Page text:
Tip#6: As a last resort, reschedule the exam if possible.
It may be that after following through with a study plan and implementing the above and other tips, that you need more time. Find out if you can reschedule your exam and the associated costs. You may do this even before scheduling the initial date of examination. I do want to be clear that this is a last resort and being disciplined to sticking with the study plan should not lead to this last resort option. If you genuinely feel you need some more time, rescheduling the exam is a possible option.
Tip#7: Don’t lose track of the big picture.
I have found it quite easy to get caught up in the mundane activities of studying for the CPA and get frustrated and even a defeatist attitude/mentality. One way to combat such ill-advised mood is to know why you’re sitting for the CPA exam. It may ultimately be to have a better salary, which in turn means a better life for you and your family. Making an actual or mental note of this when becoming frustrated or getting lost in a particular topic can help minimize frustration and put you back on track with your studying, motivate you, and give you confidence.
Tip#8: Study what you find hardest first.
While there may be some logic as to why your study materials sequence topics as they see fit, it may not necessarily increase your ability to understand. You may not understand the first and third module but do already have a thorough grasp on the 2nd module. In this case, you may not want to spend too much time in the 2nd module concentrate more on the 1st and 3rd module. Of course, all modules should be studied, but study what you find hardest first so you can give yourself more time to understand the areas that you find most difficult.
Tip#9: Don’t Rush Yourself
We all have goals as to when we would like to pass all parts of the exam. However, if needed, go beyond your desired date of completion and don’t put yourself at risk. While we would all love to get the CPA ASAP, we must ensure that we’re prepared enough to take the exam, even if it means taking a longer time to finish that desired. You don’t want to put yourself at risk for failure to meet some internal deadline. Don’t get me wrong, we should all have a goal of when we should finish but don’t let this force you to take the exam when you know you’re not well prepared for it.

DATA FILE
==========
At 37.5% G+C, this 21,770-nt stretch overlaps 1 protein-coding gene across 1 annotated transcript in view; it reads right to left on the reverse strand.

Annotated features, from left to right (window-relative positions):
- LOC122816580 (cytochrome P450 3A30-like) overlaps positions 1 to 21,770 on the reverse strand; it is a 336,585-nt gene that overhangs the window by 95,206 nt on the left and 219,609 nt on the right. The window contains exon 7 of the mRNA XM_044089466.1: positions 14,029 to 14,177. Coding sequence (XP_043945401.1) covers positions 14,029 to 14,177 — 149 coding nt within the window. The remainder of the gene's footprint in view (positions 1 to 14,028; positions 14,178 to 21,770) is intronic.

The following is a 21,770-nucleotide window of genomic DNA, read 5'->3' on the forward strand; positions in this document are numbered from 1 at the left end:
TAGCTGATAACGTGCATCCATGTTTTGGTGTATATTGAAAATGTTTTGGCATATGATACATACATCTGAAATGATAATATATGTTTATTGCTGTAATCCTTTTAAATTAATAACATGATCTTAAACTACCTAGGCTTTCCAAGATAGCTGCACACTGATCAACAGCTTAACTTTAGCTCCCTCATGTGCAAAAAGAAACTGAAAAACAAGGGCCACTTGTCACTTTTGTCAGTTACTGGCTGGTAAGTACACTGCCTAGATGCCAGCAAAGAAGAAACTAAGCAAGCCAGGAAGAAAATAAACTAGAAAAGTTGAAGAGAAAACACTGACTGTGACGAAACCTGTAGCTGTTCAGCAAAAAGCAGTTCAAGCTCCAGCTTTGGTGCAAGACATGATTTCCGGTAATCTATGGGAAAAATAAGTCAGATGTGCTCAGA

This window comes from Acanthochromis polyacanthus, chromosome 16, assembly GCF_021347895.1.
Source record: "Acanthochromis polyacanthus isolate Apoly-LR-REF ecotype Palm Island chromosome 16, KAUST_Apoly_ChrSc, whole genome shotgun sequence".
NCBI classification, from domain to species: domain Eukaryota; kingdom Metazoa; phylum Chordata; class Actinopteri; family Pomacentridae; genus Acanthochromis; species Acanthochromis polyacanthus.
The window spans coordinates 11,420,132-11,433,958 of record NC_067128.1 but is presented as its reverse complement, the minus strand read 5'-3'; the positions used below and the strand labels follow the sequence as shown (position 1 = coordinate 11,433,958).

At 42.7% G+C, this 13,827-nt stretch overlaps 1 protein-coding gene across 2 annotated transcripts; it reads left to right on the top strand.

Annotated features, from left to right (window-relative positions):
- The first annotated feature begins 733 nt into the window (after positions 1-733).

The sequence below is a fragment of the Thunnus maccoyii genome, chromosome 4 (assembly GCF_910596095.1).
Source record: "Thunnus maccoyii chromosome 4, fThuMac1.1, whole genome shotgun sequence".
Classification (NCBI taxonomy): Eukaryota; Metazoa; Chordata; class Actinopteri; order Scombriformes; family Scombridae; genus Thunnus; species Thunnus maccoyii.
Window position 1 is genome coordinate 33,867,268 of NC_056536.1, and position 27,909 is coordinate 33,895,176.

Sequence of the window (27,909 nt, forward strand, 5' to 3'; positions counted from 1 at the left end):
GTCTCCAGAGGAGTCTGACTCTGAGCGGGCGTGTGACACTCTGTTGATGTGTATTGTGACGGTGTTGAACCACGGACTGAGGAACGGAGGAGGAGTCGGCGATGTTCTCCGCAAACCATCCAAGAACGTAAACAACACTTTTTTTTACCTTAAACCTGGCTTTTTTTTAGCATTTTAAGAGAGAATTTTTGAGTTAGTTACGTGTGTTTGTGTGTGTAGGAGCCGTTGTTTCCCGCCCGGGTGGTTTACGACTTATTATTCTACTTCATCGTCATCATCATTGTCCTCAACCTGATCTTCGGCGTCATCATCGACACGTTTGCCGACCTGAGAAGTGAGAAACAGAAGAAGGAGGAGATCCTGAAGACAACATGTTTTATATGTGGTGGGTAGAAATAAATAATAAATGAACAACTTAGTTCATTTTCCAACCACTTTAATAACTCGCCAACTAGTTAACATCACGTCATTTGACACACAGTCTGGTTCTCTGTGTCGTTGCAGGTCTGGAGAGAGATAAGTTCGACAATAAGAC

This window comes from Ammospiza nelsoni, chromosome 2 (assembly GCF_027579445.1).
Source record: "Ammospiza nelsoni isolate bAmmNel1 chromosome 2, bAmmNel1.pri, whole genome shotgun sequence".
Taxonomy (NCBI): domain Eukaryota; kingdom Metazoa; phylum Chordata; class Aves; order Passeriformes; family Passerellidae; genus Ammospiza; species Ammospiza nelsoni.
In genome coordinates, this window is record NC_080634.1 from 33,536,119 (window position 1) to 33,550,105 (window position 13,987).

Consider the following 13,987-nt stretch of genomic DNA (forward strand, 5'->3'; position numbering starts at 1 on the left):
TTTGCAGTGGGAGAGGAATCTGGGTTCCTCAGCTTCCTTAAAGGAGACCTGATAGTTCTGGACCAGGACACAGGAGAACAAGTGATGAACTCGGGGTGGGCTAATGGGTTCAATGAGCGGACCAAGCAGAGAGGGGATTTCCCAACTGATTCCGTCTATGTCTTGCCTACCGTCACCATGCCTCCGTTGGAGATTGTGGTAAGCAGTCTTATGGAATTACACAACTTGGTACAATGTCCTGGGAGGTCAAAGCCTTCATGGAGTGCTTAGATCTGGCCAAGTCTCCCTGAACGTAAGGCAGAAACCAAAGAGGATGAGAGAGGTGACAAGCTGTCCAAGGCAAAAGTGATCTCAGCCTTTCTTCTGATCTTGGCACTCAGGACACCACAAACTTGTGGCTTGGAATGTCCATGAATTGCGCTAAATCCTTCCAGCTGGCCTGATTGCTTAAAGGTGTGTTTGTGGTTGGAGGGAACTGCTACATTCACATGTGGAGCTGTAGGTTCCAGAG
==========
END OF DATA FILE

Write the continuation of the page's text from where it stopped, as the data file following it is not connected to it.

Tip#10: Inform friends and families about your studying.
One of the more difficult aspects of studying is the time involved that takes away from spending time with others. Giving others a heads up about our almost solitary confinement that inevitable causes some to confront you about your absence can take its toll. It can distract you from your studying and while perhaps not their intention, they may even make you feel guilty about studying. While we’re all human and tend to be defensive when we feel attacked, do understand that their frustration about your absence comes from a good place. After all, they’re upset that you’re away from them, which by implication means that they enjoy your company. While letting them know that their sentiment is rather heartfelt, it is temporary setback. Implementing tips 4 (i.e take breaks and give your brain downtime) & 6 (see above) can help alleviate this problem but it’s also important to directly speak with those that will be most affected by your absence.
This concludes the second and final part of Tips for Mission Impossible. Encompassing all the tips presented should overall increase the quality of your studying and help you be better prepared for your exam.
I would like to leave you with some acronyms. For each line, take the bolded letters and see what they spell out (Hint: There are four sections of the exam and four lines).
Finally Able and Ready
To Attempt to Unite Desire
with Reality by Engaging this Giant
To Bring this Endeavor to Conclusion